They say that March goes out like a lamb, but this year March is a biting lamb with steel wool. Of course, I’m in a building downtown with heat behind glass so the weather is abstract.
I leave my apartment, get on the bus, and ride to within two blocks of work. I travel from contained space to contained space. So different than my grandparents and their grandparents who were connected more to the weather then I. Still, we keep in touch and know when the weather turns nasty it means that problems pop up for those who don’t have the resources to get out of it, and those whom the extremeness afflicts — like Fargo, North Dakota, on the verge of flooding and filled today with snow.
In modernity, weather is a kinetic painting against the frame of our window panes. We like to think about what’s on the other side of the glass. Like the woman I sat next to on a plane, whose husband kept talking about the weather throughout the world. “Oh, he only watches the weather channel,” she explained. “The rest of the news is too upsetting to him.”
And maybe that’s not so bad. Our great-great-grandparents would have looked outside in the morning and dressed for it. Gone and done the chores. Walked to the factory, or taken care of the animals. They would have read the newspaper about the changes in the world, but with the exception of rare massive events, those changes were novelties in their lives.
We think back on those times in order to measure how successful our modern world is, and often feel that we’re lacking so canonize them. But then, look how the life-spans increase, and the disease rates fall. How we’ve cracked the genome and have a finger-hold into astounding universes that can transform us into a twenty-first century life as surely as the violent and radical events one-hundred years ago brought forth the very idea of modernity.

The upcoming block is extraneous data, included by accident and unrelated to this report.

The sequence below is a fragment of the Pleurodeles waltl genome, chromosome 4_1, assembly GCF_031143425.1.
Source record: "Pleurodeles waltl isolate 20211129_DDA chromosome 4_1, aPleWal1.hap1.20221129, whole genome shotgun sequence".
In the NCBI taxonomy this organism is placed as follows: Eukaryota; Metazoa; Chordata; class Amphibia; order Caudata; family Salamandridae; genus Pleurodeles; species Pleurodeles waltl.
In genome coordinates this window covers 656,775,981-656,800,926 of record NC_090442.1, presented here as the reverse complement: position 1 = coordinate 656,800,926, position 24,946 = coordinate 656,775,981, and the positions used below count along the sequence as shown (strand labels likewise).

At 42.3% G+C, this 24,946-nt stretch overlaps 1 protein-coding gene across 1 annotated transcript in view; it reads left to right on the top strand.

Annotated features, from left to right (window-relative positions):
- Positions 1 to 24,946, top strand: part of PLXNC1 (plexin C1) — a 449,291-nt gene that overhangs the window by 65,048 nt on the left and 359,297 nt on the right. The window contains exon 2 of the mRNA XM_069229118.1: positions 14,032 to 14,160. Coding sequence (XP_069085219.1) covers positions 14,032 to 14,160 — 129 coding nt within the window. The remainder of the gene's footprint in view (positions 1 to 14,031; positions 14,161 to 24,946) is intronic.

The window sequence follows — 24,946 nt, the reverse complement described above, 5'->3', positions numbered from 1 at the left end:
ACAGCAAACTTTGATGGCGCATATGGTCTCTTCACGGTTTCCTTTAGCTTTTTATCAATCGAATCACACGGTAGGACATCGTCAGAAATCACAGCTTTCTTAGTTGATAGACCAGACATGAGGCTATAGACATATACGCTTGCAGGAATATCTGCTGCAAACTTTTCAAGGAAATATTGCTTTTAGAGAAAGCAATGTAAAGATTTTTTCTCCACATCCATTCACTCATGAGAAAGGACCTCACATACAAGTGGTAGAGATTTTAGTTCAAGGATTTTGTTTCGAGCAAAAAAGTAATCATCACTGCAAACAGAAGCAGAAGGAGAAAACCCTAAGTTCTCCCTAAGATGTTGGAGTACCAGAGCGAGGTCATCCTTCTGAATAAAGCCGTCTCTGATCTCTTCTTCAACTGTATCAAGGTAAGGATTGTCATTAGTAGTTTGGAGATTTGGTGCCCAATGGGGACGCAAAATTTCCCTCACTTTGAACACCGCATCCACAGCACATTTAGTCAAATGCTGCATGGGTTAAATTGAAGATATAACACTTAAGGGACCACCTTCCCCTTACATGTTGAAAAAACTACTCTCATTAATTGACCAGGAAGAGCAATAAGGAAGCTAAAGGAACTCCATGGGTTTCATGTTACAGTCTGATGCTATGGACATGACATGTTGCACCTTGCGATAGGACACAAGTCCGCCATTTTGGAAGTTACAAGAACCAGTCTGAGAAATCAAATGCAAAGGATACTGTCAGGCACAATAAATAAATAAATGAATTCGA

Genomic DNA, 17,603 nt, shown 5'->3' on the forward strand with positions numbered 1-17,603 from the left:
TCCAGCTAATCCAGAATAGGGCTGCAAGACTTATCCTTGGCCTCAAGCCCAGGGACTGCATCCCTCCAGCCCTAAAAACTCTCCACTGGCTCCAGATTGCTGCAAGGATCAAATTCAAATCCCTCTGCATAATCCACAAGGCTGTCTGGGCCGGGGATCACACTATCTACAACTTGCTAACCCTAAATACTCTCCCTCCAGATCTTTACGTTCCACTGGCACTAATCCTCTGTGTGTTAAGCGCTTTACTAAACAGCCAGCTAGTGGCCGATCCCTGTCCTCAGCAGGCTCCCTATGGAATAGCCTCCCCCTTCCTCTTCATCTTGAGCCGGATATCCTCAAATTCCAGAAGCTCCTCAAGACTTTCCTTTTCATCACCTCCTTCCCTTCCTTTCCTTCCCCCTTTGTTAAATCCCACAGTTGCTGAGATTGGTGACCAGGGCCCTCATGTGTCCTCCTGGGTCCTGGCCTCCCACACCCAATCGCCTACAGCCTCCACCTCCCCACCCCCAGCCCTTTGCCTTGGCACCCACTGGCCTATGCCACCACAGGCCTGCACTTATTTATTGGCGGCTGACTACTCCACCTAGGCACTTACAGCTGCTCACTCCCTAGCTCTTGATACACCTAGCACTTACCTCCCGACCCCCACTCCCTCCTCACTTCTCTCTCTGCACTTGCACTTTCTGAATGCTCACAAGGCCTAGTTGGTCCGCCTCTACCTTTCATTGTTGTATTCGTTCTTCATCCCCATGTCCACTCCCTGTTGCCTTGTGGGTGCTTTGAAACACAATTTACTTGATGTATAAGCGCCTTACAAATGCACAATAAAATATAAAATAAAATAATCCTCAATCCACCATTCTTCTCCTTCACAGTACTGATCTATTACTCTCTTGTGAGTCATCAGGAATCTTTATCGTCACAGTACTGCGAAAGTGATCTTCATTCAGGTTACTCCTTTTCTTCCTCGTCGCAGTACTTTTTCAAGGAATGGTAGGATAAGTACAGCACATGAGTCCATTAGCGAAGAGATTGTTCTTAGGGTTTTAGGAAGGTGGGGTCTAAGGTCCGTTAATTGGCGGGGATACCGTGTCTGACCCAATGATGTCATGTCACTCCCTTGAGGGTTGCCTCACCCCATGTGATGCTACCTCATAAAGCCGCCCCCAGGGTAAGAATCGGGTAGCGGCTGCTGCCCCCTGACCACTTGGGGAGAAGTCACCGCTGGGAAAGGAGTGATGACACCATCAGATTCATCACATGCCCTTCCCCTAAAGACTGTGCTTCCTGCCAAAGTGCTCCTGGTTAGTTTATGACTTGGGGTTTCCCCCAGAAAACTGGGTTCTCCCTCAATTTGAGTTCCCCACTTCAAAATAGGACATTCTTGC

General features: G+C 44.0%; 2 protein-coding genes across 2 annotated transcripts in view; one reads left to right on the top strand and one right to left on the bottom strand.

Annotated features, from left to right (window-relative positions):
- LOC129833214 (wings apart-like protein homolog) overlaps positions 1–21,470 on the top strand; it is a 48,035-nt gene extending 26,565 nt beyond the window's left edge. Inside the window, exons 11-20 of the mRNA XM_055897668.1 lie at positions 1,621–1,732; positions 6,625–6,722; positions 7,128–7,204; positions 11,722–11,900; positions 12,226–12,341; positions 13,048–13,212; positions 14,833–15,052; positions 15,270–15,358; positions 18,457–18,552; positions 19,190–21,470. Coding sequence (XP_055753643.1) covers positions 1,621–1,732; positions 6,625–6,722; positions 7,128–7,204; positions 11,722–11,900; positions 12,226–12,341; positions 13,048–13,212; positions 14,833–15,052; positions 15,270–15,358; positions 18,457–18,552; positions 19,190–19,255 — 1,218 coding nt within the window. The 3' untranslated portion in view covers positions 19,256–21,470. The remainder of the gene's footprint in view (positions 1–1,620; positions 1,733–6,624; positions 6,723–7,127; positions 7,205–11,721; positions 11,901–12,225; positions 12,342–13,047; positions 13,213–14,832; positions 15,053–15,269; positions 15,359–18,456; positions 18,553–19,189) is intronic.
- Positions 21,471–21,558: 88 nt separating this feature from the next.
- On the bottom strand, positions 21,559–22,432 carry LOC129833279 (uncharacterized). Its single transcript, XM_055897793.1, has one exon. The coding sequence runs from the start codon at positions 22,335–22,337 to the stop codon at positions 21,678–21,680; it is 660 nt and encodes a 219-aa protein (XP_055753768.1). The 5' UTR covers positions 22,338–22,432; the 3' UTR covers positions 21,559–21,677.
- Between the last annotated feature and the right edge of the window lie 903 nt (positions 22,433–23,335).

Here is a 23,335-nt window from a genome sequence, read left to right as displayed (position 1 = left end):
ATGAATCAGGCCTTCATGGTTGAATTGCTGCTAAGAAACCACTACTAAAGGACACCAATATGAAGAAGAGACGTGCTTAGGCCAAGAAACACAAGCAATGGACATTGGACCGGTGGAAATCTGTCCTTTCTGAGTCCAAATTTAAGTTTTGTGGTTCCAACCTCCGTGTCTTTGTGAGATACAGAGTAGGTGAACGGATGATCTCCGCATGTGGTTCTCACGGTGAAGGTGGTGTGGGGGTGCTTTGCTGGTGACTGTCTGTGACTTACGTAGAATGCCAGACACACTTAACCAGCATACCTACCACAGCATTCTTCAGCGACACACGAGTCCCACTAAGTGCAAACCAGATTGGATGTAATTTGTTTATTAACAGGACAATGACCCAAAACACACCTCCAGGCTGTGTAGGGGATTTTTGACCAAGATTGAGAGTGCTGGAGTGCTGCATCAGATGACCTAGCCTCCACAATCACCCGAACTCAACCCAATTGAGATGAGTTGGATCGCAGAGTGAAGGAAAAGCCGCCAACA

So, in the end, this is a little essay on gratitude. For what we have, and where we are. Tomorrow, we get to pull a few pranks and thanks to this figure the fool, get away with it. Today we can measure those pranks by thinking about our own achievements and foolishness. Then we close out the first quarter, marveling at how quickly this year is spinning by us.
And for me, closing out the quarter means ending another decade. Of the goals I set for myself, I made them. I’ve made new ones for this next neatly grouped set of ten years. In that measure, I call success. In measure of dreams, I’m not quite where I want to be, but if I were wouldn’t that mean that the station is approaching? I’d rather set my travel to further than my pocketbook allows, and only get off when the conductor categorically insists.
For my forties my goals are publishing, writing. Transforming my life into one where my stresses are fewer and my output of words is higher. Of creating a flow where that is possible. During my thirties I honed my craft, and now I need to build the furniture that this craft allows. Maybe this furniture will be remaindered at market, and maybe it will be comfortable and people will like it. Who can say? I only know that I’ve run out of my allotment of metaphors for my thirties, and I don’t want to dip into the quota that starts tomorrow. Until then, I’m concrete. Until then, I’m looking backward. At midnight, I’m all about tomorrow.
Posted by: Martin McClellan
On the date of: March 31, 2009 03:07 PM